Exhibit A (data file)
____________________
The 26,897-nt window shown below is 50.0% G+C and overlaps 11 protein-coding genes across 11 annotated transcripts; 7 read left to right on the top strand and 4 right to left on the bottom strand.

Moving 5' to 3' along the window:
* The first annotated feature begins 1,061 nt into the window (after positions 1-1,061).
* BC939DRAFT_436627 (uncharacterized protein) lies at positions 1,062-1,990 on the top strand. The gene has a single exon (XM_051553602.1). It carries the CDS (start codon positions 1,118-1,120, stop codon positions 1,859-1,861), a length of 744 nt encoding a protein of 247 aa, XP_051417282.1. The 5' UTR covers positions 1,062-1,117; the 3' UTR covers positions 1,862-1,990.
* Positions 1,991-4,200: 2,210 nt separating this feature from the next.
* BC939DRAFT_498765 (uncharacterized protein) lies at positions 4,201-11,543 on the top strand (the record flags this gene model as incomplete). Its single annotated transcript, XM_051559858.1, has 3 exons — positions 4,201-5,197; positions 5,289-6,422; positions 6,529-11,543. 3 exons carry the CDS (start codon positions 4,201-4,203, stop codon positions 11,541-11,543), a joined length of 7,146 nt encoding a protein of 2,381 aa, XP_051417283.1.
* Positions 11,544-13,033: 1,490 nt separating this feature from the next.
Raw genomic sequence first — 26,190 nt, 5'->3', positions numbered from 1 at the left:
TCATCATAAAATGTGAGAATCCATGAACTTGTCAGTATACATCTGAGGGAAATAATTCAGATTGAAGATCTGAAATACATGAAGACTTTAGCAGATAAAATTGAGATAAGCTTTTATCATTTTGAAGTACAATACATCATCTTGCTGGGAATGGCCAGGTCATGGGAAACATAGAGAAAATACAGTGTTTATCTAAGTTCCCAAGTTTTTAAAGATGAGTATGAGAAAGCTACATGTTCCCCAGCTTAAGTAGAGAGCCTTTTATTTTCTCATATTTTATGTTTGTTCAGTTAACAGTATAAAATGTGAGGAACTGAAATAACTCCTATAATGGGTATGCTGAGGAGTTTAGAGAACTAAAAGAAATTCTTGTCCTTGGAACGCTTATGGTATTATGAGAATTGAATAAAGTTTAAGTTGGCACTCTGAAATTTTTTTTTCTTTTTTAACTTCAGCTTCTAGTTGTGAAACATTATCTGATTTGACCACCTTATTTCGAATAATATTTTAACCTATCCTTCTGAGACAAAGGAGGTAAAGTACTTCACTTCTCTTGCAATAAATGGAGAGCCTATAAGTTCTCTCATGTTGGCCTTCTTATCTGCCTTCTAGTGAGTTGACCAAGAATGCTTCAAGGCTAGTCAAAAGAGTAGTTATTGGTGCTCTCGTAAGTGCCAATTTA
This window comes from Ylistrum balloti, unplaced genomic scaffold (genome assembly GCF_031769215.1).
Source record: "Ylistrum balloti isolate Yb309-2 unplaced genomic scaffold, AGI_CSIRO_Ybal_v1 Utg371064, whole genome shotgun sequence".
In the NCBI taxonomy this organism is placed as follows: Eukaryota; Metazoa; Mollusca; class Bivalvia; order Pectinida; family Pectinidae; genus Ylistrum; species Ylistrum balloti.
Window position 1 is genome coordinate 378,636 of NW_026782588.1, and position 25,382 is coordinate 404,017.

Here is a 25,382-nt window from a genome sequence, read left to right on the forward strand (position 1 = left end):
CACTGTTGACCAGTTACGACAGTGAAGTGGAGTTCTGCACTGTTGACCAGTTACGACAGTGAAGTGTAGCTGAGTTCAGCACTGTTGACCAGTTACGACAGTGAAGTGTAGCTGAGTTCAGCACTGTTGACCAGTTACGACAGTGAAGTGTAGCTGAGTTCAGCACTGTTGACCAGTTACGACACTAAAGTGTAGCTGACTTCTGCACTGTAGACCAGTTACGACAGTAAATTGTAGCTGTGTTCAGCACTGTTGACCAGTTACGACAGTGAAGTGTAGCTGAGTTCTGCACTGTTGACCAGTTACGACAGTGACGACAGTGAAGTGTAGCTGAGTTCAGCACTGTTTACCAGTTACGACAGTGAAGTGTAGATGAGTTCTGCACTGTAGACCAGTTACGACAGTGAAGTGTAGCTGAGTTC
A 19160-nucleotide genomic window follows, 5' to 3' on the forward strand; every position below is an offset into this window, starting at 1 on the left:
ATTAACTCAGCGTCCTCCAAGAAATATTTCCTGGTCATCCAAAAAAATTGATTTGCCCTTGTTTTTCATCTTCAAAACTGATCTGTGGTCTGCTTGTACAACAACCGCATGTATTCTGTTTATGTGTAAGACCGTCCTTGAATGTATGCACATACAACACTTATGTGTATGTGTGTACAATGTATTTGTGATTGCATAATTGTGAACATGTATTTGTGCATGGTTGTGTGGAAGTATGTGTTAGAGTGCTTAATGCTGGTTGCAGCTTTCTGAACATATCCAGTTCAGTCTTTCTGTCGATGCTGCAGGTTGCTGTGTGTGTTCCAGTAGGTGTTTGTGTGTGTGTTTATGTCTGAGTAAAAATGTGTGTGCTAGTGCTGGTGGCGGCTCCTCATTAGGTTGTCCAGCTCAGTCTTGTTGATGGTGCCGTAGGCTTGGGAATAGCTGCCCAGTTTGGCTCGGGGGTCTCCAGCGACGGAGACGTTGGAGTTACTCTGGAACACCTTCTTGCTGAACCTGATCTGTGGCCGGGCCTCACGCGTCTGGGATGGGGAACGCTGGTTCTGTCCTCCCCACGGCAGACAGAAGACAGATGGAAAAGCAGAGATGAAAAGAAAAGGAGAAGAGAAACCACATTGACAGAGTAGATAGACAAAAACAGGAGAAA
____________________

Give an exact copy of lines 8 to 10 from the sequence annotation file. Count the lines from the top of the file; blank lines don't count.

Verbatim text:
Raw genomic sequence first — 26,190 nt, 5'->3', positions numbered from 1 at the left:
TCATCATAAAATGTGAGAATCCATGAACTTGTCAGTATACATCTGAGGGAAATAATTCAGATTGAAGATCTGAAATACATGAAGACTTTAGCAGATAAAATTGAGATAAGCTTTTATCATTTTGAAGTACAATACATCATCTTGCTGGGAATGGCCAGGTCATGGGAAACATAGAGAAAATACAGTGTTTATCTAAGTTCCCAAGTTTTTAAAGATGAGTATGAGAAAGCTACATGTTCCCCAGCTTAAGTAGAGAGCCTTTTATTTTCTCATATTTTATGTTTGTTCAGTTAACAGTATAAAATGTGAGGAACTGAAATAACTCCTATAATGGGTATGCTGAGGAGTTTAGAGAACTAAAAGAAATTCTTGTCCTTGGAACGCTTATGGTATTATGAGAATTGAATAAAGTTTAAGTTGGCACTCTGAAATTTTTTTTTCTTTTTTAACTTCAGCTTCTAGTTGTGAAACATTATCTGATTTGACCACCTTATTTCGAATAATATTTTAACCTATCCTTCTGAGACAAAGGAGGTAAAGTACTTCACTTCTCTTGCAATAAATGGAGAGCCTATAAGTTCTCTCATGTTGGCCTTCTTATCTGCCTTCTAGTGAGTTGACCAAGAATGCTTCAAGGCTAGTCAAAAGAGTAGTTATTGGTGCTCTCGTAAGTGCCAATTTA
This window comes from Ylistrum balloti, unplaced genomic scaffold (genome assembly GCF_031769215.1).